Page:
Group sessions are supplemented by directed and independent study, email discussions, tutorials and mentoring.

See our full glossary of learning and teaching terms.

Study time

18 months full-time or 30 months part-time.

You'll attend three teaching blocks for each 30 credit course module. Teaching blocks are typically three days long, Thursday to Saturday.


The modules are assessed in a variety of ways, to reflect the theoretical concepts, knowledge and practical skills you'll develop. For example, through portfolios, reports and oral presentations all of which you can use to attract prospective employers. The ability to evaluate your own work and others' is critical to success in the workplace, and several assessments are designed to help you acquire these skills.

See our full glossary of assessment terms.


Study facilities

You'll have access to our Science Communication Unit, a centre of excellence in this specialist field.

Learn more about UWE Bristol's facilities and resources.


Staff Expertise

You are guided throughout this course by the following core staff:

In addition, the team has been fortunate in attracting a very talented range of specialist speakers from the UK and internationally, who provide their perspectives as guest lecturers on modules.

In recent years, speakers visited the course from the British Science Association, the BBC Natural History Unit, the Bristol Natural History Consortium, the Pervasive Media Studio, Nature, and a range of science communication consultancies, universities and research councils, both UK and International. 

Field Trips

Some modules offer field trips, recently these have included visits to We The Curious, M Shed and The Wellcome Trust.

"It was fascinating to learn about the cutting-edge of science communication in the UK and throughout the world, from the Sci-Art scene and Café Scientifiques to new ideas around the dialogue with the public. I truly looked forward to every visit to Bristol and my UWE course and left each time incredibly energised to return to the US and share what I had learnt with my museum colleagues." - Sue


Careers / Further study

Science communication skills are in high demand in a wide range of sectors and industries, such as journalism, public relations, science centres and museums, science education, professional consultancy and Research Council/learned institutions.

Throughout the course, we'll encourage you to develop the professional skills to help you secure employment or research positions. Successful employment for our graduates is essential to this course's success.

To help you achieve your career goals we offer the following opportunities:

  • Learning Lab placements - Designed in collaboration with our students and host organisations. In recent years, students have been placed with BBC Focus Magazine, MS Research and Science City Bristol.
  • External Science Communication project - As part of the project module, you can apply for a project working with an external organisation. In the past students have worked with organisations including Meningitis UK, the British Science Association, the British Geological Survey and the Green Man Festival.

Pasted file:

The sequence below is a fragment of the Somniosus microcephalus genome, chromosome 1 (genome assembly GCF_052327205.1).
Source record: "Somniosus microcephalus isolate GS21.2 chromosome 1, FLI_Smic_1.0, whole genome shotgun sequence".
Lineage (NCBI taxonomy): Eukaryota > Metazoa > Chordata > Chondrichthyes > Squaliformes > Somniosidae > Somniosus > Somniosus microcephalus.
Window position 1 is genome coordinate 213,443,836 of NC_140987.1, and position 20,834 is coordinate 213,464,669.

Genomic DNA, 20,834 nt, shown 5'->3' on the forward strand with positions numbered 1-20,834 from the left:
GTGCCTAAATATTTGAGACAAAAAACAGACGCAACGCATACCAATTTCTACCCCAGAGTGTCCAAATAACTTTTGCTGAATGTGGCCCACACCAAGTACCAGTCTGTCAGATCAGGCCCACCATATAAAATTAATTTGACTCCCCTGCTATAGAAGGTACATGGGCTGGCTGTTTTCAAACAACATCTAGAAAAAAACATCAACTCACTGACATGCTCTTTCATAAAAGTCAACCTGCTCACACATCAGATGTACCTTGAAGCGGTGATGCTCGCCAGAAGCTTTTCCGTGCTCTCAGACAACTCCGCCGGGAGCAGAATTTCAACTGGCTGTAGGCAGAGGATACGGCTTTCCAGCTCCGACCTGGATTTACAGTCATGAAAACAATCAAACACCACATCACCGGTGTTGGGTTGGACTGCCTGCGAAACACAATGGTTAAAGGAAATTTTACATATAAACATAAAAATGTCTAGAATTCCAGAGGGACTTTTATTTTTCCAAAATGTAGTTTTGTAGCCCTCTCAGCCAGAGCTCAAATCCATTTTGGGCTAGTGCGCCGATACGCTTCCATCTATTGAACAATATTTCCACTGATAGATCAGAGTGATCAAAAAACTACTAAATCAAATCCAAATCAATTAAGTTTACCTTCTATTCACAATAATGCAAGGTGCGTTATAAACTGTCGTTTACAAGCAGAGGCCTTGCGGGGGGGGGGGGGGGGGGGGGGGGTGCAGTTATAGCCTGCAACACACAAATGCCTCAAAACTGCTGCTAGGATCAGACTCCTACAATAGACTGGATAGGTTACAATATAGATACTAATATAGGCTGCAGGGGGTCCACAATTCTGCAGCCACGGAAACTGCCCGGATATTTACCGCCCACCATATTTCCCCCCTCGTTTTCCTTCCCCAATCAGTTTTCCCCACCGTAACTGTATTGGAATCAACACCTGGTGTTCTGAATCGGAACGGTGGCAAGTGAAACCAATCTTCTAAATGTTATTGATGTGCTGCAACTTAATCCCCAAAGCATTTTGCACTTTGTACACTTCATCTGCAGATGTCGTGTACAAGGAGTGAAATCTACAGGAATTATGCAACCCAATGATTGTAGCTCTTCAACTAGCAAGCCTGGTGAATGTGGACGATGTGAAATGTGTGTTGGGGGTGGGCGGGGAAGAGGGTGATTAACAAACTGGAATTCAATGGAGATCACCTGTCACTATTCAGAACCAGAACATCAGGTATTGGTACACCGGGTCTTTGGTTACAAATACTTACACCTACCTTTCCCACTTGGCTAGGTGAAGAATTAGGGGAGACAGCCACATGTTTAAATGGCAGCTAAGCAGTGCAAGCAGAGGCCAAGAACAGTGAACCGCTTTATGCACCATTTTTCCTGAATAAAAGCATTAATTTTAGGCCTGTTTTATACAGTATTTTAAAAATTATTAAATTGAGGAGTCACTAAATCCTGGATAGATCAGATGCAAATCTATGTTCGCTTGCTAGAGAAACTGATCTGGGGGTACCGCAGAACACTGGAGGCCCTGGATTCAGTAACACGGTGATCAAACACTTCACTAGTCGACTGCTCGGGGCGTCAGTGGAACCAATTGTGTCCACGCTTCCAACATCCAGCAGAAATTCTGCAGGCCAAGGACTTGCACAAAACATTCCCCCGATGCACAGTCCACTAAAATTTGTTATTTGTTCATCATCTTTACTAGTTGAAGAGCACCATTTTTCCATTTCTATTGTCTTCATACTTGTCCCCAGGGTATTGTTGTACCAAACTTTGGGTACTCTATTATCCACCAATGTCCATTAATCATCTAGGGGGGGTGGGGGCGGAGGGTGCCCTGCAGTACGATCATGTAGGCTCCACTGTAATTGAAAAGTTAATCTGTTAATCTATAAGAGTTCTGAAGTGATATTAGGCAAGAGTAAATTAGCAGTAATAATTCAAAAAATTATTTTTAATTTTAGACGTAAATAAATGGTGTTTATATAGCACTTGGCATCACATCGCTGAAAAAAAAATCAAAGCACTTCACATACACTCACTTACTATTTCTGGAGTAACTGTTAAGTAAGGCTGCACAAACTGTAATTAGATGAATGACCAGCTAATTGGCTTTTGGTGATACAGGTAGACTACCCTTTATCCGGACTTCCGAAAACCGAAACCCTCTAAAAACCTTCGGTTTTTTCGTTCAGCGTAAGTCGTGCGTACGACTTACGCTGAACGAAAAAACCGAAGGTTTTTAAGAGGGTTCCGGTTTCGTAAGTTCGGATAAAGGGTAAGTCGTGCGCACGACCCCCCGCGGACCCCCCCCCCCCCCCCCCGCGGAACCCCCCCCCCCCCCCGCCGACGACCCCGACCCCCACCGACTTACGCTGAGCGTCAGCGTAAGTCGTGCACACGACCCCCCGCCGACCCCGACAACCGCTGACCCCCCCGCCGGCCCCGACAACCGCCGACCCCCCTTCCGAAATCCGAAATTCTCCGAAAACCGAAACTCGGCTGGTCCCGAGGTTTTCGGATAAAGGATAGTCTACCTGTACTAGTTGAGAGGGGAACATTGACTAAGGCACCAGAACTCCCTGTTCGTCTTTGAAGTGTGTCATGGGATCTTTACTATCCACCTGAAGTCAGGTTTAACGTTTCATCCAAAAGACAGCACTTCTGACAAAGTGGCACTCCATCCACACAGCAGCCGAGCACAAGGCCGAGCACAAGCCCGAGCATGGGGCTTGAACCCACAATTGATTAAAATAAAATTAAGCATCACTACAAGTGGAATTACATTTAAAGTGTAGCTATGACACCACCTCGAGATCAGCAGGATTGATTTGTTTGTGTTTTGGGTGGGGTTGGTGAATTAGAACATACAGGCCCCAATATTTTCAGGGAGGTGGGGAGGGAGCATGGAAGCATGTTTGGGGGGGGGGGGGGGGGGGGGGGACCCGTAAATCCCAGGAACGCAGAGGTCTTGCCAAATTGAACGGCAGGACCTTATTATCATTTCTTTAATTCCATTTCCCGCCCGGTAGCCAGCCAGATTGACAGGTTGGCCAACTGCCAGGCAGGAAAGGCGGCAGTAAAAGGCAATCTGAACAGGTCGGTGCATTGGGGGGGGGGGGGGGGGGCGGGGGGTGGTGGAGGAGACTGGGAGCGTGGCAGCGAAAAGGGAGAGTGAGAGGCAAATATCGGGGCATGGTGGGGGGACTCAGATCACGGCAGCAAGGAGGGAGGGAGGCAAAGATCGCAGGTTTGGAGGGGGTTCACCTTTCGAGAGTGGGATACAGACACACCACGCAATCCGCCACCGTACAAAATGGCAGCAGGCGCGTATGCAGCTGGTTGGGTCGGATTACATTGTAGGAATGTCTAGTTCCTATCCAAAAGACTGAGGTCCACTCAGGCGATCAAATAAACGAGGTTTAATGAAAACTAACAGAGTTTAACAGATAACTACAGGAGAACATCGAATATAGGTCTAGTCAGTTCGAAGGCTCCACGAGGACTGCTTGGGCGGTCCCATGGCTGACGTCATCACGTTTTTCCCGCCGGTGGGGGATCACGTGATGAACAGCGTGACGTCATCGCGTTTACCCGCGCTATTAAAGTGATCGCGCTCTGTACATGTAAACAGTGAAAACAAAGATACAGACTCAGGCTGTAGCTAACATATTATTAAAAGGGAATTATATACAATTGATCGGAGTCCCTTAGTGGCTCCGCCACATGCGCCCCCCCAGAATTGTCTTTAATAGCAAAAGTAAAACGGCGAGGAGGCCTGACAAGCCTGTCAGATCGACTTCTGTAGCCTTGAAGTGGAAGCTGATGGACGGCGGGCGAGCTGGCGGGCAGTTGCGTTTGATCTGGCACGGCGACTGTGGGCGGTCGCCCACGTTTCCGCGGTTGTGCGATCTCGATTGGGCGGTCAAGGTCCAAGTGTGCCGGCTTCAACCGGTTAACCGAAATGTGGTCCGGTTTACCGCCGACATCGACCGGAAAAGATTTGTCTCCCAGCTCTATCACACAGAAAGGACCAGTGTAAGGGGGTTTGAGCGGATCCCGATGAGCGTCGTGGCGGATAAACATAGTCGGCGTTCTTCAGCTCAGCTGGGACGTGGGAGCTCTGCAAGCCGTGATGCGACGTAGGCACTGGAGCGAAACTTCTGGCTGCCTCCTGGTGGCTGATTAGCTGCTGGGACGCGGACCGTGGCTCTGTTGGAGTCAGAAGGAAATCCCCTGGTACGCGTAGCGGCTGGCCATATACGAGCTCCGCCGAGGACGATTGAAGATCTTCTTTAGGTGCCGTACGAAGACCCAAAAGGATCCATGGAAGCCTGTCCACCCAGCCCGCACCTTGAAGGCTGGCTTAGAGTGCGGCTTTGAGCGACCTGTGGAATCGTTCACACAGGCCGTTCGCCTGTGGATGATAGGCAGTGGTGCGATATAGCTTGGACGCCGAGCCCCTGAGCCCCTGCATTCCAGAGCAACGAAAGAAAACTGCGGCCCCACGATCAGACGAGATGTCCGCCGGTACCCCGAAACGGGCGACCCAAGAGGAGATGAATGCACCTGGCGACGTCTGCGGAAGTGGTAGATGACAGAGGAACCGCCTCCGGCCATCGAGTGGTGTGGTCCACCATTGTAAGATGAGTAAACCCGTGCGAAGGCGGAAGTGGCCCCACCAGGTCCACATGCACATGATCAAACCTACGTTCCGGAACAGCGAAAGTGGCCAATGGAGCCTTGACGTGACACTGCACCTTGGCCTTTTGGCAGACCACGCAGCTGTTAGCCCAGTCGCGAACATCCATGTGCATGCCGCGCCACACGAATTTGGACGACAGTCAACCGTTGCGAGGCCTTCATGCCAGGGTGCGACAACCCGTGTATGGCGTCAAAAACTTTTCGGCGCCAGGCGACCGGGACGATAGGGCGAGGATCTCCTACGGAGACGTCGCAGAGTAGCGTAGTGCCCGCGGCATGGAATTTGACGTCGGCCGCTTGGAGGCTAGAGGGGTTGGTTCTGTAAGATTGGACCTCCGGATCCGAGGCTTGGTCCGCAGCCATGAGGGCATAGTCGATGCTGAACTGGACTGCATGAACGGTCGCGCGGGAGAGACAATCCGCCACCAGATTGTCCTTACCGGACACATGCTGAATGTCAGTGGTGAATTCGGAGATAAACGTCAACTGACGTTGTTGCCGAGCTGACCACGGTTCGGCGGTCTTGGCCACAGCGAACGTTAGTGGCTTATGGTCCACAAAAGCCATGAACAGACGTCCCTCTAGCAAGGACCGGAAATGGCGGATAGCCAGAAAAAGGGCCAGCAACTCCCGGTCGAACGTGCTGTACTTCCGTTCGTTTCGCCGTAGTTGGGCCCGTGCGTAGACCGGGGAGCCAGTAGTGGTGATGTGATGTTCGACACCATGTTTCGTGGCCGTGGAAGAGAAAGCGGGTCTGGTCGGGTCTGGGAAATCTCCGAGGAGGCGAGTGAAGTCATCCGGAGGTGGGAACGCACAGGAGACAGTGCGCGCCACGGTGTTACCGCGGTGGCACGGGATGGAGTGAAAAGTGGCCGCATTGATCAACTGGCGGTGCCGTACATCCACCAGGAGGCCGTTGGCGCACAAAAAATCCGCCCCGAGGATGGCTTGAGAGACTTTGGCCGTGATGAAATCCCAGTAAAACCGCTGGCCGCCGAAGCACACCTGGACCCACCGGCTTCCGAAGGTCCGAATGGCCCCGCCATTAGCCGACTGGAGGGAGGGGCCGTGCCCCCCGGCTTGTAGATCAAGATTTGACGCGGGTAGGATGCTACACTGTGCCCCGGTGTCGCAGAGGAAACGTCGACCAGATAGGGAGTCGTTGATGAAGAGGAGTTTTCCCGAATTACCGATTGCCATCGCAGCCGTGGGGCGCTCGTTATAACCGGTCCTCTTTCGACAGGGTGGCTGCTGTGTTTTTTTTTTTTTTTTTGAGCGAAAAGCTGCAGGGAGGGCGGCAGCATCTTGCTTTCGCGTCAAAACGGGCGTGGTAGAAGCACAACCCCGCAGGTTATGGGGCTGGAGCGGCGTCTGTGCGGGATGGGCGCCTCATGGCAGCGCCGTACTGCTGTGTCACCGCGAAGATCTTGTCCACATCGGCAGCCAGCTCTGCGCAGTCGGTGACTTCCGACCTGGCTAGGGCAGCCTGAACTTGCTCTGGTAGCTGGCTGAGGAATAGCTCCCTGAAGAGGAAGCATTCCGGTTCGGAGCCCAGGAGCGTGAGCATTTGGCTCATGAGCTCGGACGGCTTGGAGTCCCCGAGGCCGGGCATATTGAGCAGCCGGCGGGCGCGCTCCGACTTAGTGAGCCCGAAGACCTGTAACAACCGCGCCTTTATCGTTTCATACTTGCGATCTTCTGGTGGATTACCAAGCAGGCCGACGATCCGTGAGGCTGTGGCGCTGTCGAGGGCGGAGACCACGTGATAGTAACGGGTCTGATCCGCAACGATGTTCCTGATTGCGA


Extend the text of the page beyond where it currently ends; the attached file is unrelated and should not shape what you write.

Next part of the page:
• Dedicated careers sessions - From the outset, you have access to sessions that help you build your skills and experience with specific careers in mind. For example, We The Curious provides a session for you to find out about volunteering with them.
  • The Postgraduate Science Communication Student Blackboard - This is a key way we inform you about voluntary, placement and paid job opportunities. After graduation, you can keep in touch with the team and other graduates on our LinkedIn group. 

Comments from local employers

"In our wildlife education and engagement projects we have a long history of working with students as volunteers, and it is always great to be able to link up with research projects that complement our work.

"This year we were able to work with an MSc Student from UWE Bristol on a research and development project about our BioBlitz citizen science scheme. Their enthusiasm and efficiency provided some great insights into the paucity of data and provided the bones for us to build a full evaluation programme in future." - Matt Postles, Project Manager, Bristol Natural History Consortium


Supplementary fee information

See our funding pages for more information.


We are pleased to confirm that our New students webpages are now available for students starting this course in September 2022. Here you can find links to useful information about registering, course start dates, arriving on campus what to expect before and when you arrive.

We automatically send a message via your Welcome website plus an email to notify you once your Preparing to Study information is available. It is important that you regularly check your Welcome website for new messages.

Entry requirements

Applicants normally have an honours degree awarded by a UK institute of higher education of at least lower second status, in a relevant subject.

UWE Bristol's International College
International students who do not meet the academic or English language requirements to study this course can qualify by completing preparatory study at our International College.

English language support

If you meet the academic requirements but require additional support to take your language skills to the required level, you may be able to attend one of our pre-sessional English courses. Students who successfully complete the pre-sessional course can progress onto their chosen degree course without retaking an IELTS or equivalent.

Read more about our Pre-Sessional English Programme.

How to apply

If you would like further information about the course, please contact the Programme Leaders.

Read more about postgraduate applications

For further information